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Why Social Distancing Mitigates the Spread of COVID-19

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Disneyland in California is closed. The NBA suspended its basketball season. Schools and universities are sending students home and taking classes online. New York canceled Broadway shows for a month and events, from music festivals and tours to conferences are canceled or postponed. All of these measures are being taken to encourage social distancing and slow the spread of COVID-19. 

What Is COVID-19?

The new-to-humans coronavirus (COVID-19) affects your lungs and respiratory system, causing symptoms such as a fever, cough and shortness of breath. On average, it takes five days for symptoms to show up after you’ve been infected, and symptoms can range from mild to severe. Currently, there is no cure or vaccine against the virus and the average death rate is between 3 to 4%.

Now that governments, businesses, events and organizations all around the world are taking serious action, it’s time to think seriously about doing your part to prevent the spread of COVID-19. We can’t stop its progress, but we can mitigate its impact.

While sometimes it’s hard to take a deluge of warnings from officials and the media seriously, practicing social distancing during this COVID-19 outbreak can mean life-or-death for thousands of people.

What Is Social Distancing?

Social distancing is an effort to reduce your interaction with other people to slow the spread of an infectious disease. COVID-19 primarily spreads via respiratory droplets from close contact or contaminated surfaces. By limiting the number of people you have contact with, even casually walking down the sidewalk, it prevents the virus from spreading.

“Prevention of exposure to the virus is the best way of preventing people from getting sick,” Negin Hajizadeh, M.D., pulmonary and critical care physician and assistant professor at The Feinstein Institutes for Medical Research, told The Mighty. She added:

Most people are expected to get mild illness that does not require hospitalization. However, due to the rapidity of the spread, for the estimated 20% of people who do need hospitalization this will result in large numbers of people needing to go to the hospital. If we can spread this number out over time we will have better availability of resources.

What’s the Point of Social Distancing?

Social distancing serves several important functions to reduce the impact of COVID-19. By slowing the spread of the infection, it helps protect people who are at higher risk for more severe illness or death, including the elderly and those who are immunocompromised. Even if you’re not sick, you can still carry the disease without knowing it. Social distancing is about protecting not just yourself, but everyone in your community.

Social distancing also helps communities “flatten the curve,” a visual way to understand how this strategy can help reduce the impact of the virus. Flattening the curve and slowing the spread allows the health care system to more adequately respond to an influx of patients. In Italy, for example, the influx of COVID-19 cases overwhelmed the country’s medical facilities. Italy instituted a lockdown to implement social distancing, but the health care system is still facing a crisis due to a high number of patients.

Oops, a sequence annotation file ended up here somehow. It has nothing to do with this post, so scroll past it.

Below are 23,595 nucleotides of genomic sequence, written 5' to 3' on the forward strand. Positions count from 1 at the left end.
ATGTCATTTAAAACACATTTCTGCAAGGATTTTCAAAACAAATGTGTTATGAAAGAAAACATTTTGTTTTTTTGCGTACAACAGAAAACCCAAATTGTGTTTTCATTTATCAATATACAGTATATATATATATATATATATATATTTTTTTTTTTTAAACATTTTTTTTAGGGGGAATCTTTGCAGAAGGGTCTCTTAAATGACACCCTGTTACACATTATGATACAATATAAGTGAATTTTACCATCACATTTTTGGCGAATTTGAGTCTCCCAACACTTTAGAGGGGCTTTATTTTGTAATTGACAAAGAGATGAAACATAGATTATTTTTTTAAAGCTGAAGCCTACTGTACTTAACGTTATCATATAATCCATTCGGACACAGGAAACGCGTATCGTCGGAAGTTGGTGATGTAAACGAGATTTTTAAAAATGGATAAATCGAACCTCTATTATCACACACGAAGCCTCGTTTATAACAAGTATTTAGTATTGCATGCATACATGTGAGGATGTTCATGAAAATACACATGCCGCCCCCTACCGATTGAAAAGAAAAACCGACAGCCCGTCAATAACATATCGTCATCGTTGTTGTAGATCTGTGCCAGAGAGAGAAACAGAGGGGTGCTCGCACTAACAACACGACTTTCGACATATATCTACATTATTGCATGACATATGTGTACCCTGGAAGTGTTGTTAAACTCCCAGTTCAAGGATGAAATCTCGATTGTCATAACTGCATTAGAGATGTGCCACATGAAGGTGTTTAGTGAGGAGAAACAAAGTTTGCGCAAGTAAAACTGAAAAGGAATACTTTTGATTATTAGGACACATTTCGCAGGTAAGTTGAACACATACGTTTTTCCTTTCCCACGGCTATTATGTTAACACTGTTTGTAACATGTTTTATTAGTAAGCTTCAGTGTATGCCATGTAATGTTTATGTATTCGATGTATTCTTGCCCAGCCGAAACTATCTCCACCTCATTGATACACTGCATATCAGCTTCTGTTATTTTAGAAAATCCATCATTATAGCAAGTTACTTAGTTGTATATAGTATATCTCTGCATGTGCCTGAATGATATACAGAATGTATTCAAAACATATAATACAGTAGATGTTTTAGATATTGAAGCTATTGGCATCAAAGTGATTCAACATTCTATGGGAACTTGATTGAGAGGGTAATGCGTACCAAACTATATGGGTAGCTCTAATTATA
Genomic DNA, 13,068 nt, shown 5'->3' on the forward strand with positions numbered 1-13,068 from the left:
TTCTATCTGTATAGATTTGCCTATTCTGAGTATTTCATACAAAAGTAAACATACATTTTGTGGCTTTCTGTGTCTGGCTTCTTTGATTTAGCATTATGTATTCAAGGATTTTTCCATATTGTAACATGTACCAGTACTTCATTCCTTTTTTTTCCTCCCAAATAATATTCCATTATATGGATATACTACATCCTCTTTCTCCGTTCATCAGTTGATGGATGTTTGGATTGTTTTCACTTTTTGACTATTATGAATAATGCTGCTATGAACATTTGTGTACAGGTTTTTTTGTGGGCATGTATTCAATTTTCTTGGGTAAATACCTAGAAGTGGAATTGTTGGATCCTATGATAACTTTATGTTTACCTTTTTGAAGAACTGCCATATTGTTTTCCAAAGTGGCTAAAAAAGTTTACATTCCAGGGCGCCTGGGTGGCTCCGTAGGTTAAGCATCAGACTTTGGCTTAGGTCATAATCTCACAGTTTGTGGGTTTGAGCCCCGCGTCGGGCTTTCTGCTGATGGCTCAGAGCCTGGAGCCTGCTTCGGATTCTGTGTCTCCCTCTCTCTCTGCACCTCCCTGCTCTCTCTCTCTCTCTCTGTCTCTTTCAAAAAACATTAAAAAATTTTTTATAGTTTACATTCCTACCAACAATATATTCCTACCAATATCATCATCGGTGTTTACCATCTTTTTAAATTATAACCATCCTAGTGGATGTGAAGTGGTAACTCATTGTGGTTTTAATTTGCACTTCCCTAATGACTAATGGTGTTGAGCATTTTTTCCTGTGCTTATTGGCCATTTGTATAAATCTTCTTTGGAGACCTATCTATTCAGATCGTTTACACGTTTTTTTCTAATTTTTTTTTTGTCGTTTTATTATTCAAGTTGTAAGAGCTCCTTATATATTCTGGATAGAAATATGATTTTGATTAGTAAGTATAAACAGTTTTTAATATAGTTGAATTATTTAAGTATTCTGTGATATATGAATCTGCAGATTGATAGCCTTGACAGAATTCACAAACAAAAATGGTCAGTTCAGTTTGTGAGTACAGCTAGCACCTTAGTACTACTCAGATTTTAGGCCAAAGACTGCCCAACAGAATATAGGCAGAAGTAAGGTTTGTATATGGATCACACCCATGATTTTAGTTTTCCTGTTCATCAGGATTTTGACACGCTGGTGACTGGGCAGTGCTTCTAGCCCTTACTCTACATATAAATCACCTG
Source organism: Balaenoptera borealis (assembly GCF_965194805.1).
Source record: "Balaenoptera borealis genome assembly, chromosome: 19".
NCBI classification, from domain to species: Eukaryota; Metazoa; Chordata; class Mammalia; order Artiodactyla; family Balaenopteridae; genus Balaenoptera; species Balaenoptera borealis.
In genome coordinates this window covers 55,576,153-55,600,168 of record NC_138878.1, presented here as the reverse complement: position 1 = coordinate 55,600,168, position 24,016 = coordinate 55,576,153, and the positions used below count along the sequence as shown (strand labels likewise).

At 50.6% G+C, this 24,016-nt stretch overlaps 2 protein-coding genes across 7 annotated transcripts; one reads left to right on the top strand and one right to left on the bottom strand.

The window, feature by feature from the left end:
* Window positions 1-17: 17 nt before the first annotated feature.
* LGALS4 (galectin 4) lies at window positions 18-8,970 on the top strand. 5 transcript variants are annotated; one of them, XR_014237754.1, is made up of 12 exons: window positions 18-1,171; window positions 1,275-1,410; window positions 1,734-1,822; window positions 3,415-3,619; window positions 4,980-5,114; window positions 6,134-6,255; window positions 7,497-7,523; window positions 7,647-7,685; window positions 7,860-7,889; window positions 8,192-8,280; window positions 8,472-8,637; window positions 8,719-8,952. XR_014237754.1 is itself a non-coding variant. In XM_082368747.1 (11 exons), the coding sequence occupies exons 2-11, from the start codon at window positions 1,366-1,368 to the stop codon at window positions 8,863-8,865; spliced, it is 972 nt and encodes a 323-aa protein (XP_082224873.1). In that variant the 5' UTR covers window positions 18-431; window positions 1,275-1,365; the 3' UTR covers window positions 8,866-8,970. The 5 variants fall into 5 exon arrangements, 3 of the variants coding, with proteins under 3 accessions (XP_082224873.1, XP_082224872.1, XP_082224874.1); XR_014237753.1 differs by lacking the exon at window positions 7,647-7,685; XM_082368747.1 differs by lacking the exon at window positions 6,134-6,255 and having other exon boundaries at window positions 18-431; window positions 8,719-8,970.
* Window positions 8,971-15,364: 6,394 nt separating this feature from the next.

“‘Flattening the curve’ means changing the trajectory of an epidemic so that the rate of new cases is low enough to avoid overwhelming health care resources,” Michael B Grosso, M.D., medical director at Huntington Hospital in Long Island, New York, told The Mighty. “The idea is that even if every person who was going to fall ill still does, simply slowing the spread of an infection reduces the height of the peak — the maximum number of new cases happening at the same time — thus, flattening the curve.”

How to Practice Social Distancing

The Centers for Disease Control and Prevention (CDC) currently recommends keeping 6 to 10 feet between yourself and others as much as possible. Many states have banned large gatherings of more than 250 people. Even if you’re in a small group, experts recommend keeping at least 6 feet between people and practicing good hygiene, especially washing your hands often.

The CDC also recommends:

  • Cancel travel plans
  • Stay home when you are sick
  • Limit your movement within and outside your community
  • Reduce your number of visitors
  • Work from home if possible
  • Transition meetings and gatherings online
  • Try to visit grocery stores and other public establishments at less-crowded times
  • Keep washing your hands

The Takeaway

If you’re struggling due to the coronavirus and the changes we’re all adjusting to, know you’re not alone. It’s disappointing when events or gatherings are canceled but these actions are temporary and save lives. It’s important to remember we all have a role to play to keep each other safe. 

“Social distancing in no way should imply forgetting to help one another when needed,” said Hajizadeh, adding:

This is a time for us to consider the welfare of our entire communities. What we do can make a difference even though it seems as though this outbreak is bigger than us. Even if we are inclined to care for ourselves and our families only, we can only overcome this virus if we work as a community together.

How are you coping with social distancing? #CheckInWithMe

Header image via Martin Barraud/Getty Images

Originally published: March 13, 2020
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